Cheers, Robin
 

BigMartin

Well-Known Member
Messages
3,904
Gents,

I had a quick practice this afternoon in the presence of my housemate who, unlike me, isn't tone deaf. He pointed out that my C# is more out than my D when I keep my embouchure fixed (thanks johnboy for inspiration - I kept my mouth position generally fixed as an experiment). In order to play in tune I have to move the lower lip forward and press harder for the C# (I use all keys open, I don't know if there is an alternative fingering that affects tone). Only then does my D major sound slightly in tune. Is this normal? Do you guys subconsiously play particular notes differently?

Cheers, Robin
All of them. And even more so on the alto and soprano.

I should point out that I've only been playing sax for 15 months, but the way I see it is this. No saxophone plays perfectly in tune without some help from the player. The notes are very "bendable", especially on the smaller saxes, which is all part of the instrument's charm but means you have to pitch each note by ear. But any adjustments you make should be small and, as you say, almost unconscious. It's a bit like whistling. You hear the sound you want to make and (after sufficient practice) out it comes without you really knowing how you're doing it. Same thing for variations in tone colour, whatever that is. Does that make sense?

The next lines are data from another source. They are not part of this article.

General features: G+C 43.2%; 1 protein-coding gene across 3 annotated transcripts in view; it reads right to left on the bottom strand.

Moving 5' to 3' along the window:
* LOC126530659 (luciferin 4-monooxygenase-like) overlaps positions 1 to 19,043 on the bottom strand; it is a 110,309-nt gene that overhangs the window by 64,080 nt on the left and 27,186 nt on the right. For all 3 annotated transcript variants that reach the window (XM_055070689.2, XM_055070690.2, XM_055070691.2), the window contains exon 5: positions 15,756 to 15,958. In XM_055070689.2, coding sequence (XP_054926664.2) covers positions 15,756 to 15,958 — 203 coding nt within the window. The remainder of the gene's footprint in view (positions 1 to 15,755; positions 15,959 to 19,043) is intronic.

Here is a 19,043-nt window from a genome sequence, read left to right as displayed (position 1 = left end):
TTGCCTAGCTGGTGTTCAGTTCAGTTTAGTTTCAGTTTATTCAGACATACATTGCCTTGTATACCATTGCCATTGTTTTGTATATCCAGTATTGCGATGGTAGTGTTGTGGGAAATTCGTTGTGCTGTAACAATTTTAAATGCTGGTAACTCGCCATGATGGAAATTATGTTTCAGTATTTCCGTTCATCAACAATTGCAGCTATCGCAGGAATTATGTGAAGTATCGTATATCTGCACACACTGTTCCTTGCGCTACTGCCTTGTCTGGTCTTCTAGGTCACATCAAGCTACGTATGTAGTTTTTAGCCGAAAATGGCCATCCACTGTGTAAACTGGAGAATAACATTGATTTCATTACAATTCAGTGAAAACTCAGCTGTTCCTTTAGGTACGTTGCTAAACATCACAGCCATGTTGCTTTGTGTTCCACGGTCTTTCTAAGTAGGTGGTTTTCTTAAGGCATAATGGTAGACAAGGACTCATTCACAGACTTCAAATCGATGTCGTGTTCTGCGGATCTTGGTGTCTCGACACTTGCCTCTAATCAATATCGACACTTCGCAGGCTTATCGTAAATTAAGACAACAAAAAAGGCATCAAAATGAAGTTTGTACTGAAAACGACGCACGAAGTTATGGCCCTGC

kevgermany

ex Landrover Nut
Subscriber
Messages
21,947
It's right that all the notes need to help from the player to be accurate - but it seems to me that this needs too much help.

Rico's RJS reeds are good. It's worth a try, but be prepared to get a better mouthpiece.

I seem to remember someone saying there's a good sax shop in Cambridge, but it escapes me.

It's worth getting the sax checked, C# can be affected by incorrectly set key heights (mind you so can all other notes).